The Grey: Film Review
Liam Neeson stars as the leader of a stranded pack of oil-rig roughnecks who are fighting for survival after their plane crashes in the wilderness.
Late is better than never with The Grey, a man's-man of a genre pic that will satisfy the action audience while reminding more discerning viewers what they saw in director Joe Carnahan's decade-old breakthrough, Narc.
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However Liam Neeson's admirers feel about the disappearance of Kinsey-grade fare from his filmography, the film may be the best of his lowbrow outings, casting him convincingly as a broken man getting one last chance to prove his mettle. Neeson plays a sharpshooter among brutes, hired to kill wolves that threaten the oil-company employees -- "men unfit for mankind," he calls them in a nicely mood-setting voiceover -- populating a remote Alaskan outpost.
On the verge of suicide himself, Neeson must rally when a transport plane crashes, leaving him stranded with a half-dozen other men somewhere in the wilderness. Scenes of post-crash triage deftly establish him as a man of deeper resources than his peers: As he coaches a dying man through his final moments, speaking with calm authority, Neeson and the filmmakers ground the film -- promising that none of the deaths to come will be treated lightly, however pulp-flavored the script's perils may be.
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Testosterone rages among the survivors, particularly from a violence-prone ex-con (Frank Grillo), but the film makes that energy serve the story instead of behaving (á la Carnahan's Smokin' Aces) as if macho posturing were the whole point. Skirmishes over what to do intensify once it's clear that a nasty pack of wolves are pursuing the men, killing them territorially instead of for food, and Neeson argues they must leave the plane to seek shelter above the treeline.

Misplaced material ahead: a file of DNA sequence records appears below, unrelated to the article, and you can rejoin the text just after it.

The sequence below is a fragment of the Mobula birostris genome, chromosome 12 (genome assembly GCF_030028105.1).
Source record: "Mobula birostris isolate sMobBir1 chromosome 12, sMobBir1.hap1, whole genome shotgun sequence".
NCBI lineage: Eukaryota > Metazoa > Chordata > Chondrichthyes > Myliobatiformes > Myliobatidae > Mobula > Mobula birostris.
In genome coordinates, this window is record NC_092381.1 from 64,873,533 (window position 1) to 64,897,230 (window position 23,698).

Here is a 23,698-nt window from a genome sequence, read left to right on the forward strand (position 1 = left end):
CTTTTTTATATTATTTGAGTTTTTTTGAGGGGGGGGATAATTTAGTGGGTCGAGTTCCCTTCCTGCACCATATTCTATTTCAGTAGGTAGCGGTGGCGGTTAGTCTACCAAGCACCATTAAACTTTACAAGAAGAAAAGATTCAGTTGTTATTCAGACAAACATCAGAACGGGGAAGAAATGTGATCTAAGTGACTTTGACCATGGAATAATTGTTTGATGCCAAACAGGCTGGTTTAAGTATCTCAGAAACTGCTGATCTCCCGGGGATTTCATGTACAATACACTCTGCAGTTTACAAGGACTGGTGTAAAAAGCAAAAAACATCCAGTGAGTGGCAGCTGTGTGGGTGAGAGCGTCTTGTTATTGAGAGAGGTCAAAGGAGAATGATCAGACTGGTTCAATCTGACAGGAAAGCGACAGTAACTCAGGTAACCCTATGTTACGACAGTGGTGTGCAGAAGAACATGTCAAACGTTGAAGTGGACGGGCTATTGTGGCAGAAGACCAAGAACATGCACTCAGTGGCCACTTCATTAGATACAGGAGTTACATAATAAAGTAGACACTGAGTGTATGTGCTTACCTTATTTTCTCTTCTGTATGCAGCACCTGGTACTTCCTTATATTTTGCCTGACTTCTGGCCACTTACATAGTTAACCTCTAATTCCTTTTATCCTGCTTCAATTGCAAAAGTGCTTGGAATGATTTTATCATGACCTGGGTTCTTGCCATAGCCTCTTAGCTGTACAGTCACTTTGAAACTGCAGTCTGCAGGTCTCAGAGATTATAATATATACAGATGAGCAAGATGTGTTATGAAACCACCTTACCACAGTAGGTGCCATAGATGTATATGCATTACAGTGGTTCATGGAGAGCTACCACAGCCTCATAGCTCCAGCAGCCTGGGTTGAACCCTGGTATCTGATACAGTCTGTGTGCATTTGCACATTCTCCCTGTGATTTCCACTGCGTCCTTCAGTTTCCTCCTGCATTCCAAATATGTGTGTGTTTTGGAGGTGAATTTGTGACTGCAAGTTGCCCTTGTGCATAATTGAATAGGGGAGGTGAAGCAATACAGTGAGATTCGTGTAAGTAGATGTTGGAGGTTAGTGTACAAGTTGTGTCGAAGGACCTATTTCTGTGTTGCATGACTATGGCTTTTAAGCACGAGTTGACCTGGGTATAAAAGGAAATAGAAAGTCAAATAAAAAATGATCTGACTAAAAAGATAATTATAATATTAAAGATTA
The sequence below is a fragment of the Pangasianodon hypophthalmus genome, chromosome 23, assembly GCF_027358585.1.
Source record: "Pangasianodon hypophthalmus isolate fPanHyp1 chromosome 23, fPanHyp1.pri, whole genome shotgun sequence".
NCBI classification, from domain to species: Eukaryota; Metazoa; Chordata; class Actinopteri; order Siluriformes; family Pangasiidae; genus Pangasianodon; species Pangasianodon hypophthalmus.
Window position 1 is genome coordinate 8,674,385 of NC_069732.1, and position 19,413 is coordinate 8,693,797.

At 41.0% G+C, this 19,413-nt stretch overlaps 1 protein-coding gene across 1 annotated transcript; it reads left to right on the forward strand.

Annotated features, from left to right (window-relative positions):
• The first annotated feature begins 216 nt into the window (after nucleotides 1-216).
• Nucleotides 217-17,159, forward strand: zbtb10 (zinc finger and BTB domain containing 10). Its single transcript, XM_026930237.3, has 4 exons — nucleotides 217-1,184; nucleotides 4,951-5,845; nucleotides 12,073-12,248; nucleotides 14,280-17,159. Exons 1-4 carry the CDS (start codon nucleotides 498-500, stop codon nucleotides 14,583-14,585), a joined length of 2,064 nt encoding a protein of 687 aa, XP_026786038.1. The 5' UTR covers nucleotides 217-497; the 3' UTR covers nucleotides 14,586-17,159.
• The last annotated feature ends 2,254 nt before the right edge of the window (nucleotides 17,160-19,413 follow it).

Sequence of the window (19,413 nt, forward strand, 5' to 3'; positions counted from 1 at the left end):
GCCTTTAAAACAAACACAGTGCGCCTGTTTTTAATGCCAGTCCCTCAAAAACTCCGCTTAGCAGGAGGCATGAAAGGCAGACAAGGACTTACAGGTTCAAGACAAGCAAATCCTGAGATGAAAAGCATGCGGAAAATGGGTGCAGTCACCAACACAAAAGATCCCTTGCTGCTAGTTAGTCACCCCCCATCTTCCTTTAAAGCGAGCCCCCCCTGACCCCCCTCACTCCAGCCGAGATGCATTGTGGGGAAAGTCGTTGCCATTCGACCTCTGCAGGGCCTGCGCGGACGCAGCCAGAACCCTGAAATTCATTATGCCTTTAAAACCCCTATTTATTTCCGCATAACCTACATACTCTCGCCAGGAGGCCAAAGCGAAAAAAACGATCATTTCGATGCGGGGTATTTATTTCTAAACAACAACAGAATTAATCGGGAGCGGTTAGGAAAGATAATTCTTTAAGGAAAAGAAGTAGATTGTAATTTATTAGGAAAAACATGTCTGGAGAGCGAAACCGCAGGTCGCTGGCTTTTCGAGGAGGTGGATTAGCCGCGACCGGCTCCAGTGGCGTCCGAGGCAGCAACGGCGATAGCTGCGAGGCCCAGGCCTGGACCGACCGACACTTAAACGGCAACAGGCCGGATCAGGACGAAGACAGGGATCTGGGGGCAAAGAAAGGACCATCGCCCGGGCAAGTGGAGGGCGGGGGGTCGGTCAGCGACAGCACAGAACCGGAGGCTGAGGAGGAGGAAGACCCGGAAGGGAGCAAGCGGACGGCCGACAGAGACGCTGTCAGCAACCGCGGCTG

Some viewers will find the movie's slog through snow and pines longer than necessary, but Carnahan and co-screenwriter Ian Mackenzie Jeffers make the most of the time, wringing as much meaning as they can out of every test of courage and campfire bull session. Expected man-versus-wild, man-versus-absent-God themes ring more true than usual here, though not at the expense of the promised scares: Plenty of chase scenes and gory encounters keep tension high.
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Co-stars Dermot Mulroney and Dallas Robert fill out supporting roles ably, lending character-actor color to the ensemble without threatening the pack's Alpha. Occasional grace notes (particularly with regard to sound editing) exhibit a subtlety unexpected from a filmmaker who just gave us The A-Team, and even the tale's final standoff, while pandering to the more hotheaded members of the audience, manages to squeeze off one last shot of adrenaline without insulting more skeptical viewers.
Opens: January 27, 2012 (Open Road Films)
Production Companies: Scott Free, Chambara Pictures
Cast: Liam Neeson, Dermot Mulroney, Frank Grillo, Dallas Roberts, James Badge Dale, Joe Anderson, Nonso Anozie
Director: Joe Carnahan
Screenwriters: Joe Carnahan, Ian Mackenzie Jeffers
Producers: Joe Carnahan, Jules Daly, Mickey Liddell, Ridley Scott, Tony Scott
Executive producers: Marc Butan, Ross Fanger, Jennifer Hilton Monroe, Bill Johnson, Adi Shankar, Spencer Silna
Director of photography: Masanobu Takayanagi
Production designer: John Willett
Music: Marc Streitenfeld
Costume designer: Courtney Daniel
Editors: Roger Barton, Jason Hellmann, Joseph Jett Sally
Rated R, 117 minutes